i was sent a copy of "love the home you have" by melissa michaels, who is behind the blog the inspired room, and have been both devouring it and savoring it, if it's possible to do both. i read a chapter with eagerness, then realize at the end of it that i really want to read it again and take notes. so i do. and i'm going to share some of those notes and thoughts over time, but in the opening pages of her book, this little sentiment drew me in and hooked me, for there are no truer words that describe my relationship and mindset with regards to architecture, design, and the feeling you get when you drive through certain cities and neighborhoods:
when marc and i discuss our "dream" houses, he says he would love to be in something ultra-modern: all concrete and glass and exposed steel and wood. sleek, clutter-free, and technologically superior to the average house. then he asks if i could live in such a house and i say, "sure ... maybe ..."
because the truth is, i want to live in about five different houses.
i want the 100-year-old farmhouse, with beautiful old trees, a split rail fence, overgrown lilac bushes, and a squeaky screen door. windows with glass so old that it's waviness distorts the view. a wide cast iron sink in the kitchen. a deep front porch. a tree swing in the front yard.
but i also want the beautiful old home in the charming small town, with a lovely staircase, leaded glass windows, tall rooms. woodwork that recalls the days when skill mattered. a pedestal sink. period fixtures. a small but charming lot, and walking distance to the adorable town, where i know the name of the bookstore owner, the coffee shop guy, the baker who knows harper prefers bavarian cream donuts while henry prefers glazed.
or maybe by "charming small town" i mean "nantucket." and i will ride my bike to the local market for lobstahs. and keep a jar on a shelf in the kitchen for seashells and sea glass that i find on my walks on the beach.
then again, a lake cottage would be lovely. a small, cozy spot with a beautiful view and lots of trees. where i can drink my morning coffee in a kayak, and sit by the fire in the evening. maybe some exposed beams, a screen porch, bedrooms tucked under angled ceilings of the roofline.
and i can understand marc's attraction to "modern", because there is a certain draw to streamlined simplicity. and if all the windows look at something lovely, and the exposed metal is dark and industrial, and the exposed wood is warm and reclaimed, with life still in it instead of stripped down and shiny, i could see the attraction. as long as the house isn't something that looks like an office building or a sci-fi movie set.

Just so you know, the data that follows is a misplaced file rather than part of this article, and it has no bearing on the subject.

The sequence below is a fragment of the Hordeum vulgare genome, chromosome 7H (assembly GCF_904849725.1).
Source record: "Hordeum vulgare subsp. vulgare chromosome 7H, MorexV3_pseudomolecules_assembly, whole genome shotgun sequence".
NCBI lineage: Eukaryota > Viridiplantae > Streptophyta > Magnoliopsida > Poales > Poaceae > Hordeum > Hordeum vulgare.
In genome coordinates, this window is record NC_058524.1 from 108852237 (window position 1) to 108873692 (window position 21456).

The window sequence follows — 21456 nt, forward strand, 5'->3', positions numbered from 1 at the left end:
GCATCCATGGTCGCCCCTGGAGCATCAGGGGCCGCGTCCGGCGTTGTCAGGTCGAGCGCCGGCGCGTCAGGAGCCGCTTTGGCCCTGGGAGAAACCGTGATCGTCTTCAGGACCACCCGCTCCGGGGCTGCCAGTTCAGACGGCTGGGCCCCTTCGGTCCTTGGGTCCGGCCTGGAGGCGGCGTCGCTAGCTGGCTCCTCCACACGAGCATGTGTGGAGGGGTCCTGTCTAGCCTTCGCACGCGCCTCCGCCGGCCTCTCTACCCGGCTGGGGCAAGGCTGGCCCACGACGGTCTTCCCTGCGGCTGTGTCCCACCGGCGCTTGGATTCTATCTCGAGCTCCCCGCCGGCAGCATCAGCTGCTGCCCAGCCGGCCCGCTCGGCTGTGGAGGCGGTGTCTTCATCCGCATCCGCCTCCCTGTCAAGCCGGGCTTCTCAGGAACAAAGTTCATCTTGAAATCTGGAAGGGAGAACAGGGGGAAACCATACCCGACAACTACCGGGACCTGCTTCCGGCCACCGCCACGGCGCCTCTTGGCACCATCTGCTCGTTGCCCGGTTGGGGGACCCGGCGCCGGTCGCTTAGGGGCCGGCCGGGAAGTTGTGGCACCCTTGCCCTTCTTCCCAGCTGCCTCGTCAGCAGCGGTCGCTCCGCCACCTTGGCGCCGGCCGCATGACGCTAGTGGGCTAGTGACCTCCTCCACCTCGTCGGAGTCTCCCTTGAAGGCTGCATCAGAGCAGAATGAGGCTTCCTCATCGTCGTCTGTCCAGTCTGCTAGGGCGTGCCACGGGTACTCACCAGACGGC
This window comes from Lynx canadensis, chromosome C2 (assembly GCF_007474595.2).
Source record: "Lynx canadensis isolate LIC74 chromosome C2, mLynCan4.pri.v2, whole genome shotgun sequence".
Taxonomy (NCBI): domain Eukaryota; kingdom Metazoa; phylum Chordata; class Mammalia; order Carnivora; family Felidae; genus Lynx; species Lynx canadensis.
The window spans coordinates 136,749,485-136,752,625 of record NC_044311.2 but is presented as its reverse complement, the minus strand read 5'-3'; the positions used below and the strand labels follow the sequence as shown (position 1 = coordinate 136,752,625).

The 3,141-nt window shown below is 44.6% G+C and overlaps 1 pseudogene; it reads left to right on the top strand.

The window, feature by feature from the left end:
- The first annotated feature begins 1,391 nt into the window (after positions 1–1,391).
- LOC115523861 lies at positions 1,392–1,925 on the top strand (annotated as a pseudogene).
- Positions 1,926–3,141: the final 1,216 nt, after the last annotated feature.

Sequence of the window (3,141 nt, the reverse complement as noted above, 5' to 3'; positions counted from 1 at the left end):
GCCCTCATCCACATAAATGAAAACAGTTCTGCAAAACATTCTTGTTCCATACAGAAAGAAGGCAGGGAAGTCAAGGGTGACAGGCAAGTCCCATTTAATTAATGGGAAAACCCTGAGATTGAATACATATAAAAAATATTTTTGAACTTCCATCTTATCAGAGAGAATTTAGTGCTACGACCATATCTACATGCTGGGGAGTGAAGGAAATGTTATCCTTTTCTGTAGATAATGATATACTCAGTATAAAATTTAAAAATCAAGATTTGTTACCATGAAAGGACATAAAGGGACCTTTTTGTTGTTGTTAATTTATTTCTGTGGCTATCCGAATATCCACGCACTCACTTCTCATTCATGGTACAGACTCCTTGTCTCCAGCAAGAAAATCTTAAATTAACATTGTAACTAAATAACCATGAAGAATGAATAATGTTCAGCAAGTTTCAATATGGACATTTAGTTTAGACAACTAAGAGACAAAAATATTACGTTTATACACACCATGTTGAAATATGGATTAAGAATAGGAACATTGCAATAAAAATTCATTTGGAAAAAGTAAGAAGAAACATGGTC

and then there's that part of me that would embrace the industrial, urban aesthetic wholeheartedly if it was in an urban setting ... like a warehouse loft. preferably in boston.
although i'm pretty sure my boston plans include a beacon hill brownstone.
the thing is, i just love houses. and really, location means as much to me - if not more - than the house. because while a dream house is just wood and glass and nails, a dream "home" is the whole package. and truthfully, any home can be transformed into something beautiful, but a crummy location cannot.
on mother's day, i took my family for a walk through one of my favorite areas of minneapolis - a neighborhood near lake harriet. walking through those streets of old homes and large trees always makes me happy. i loved our years in our bungalow, but always wished that it had been a little closer to the lake and on the quieter, lovelier (ie more expensive) side of the highway. the homes are mostly well-kept, and the yards full of beautiful flowers. there is obvious pride of ownership. and every now and then, when we would see one that had seen better days, i would exclaim, "i'll love you!! just let me have you!"
okay: i love my house. we built as close to a perfect house as we could, given constraints of the location and budget at the time. and i really do "love the home i have". however, the location is - while great right now for the kids - not where we want to be. it's too neighborhood-y to be our long-term happy place. we want more age, history. maybe something prettier to look at than a park and the backside of our neighbors' houses. and while i would love to go back to minneapolis, i know we would be equally satisfied somewhere else. we never feel tied to any one place.
i don't know if that's good or bad.
but if our kids stay here, i think we would be happy to stay here, too. but head closer to lake harriet.
because it's lovely.
we toss around new ideas all the time: the coast of oregon, boston, maine, minneapolis, italy (okay ... maybe that one is just me). and every time we talk about a different place, i get a different vision of what we'll live in. i am undaunted by the idea of fixing up something to be just what we want. loving the home you have is easy with a little patience and creativity. but what makes it a home is loving the life it gives you. and for me, that's more about the "where" than the "what."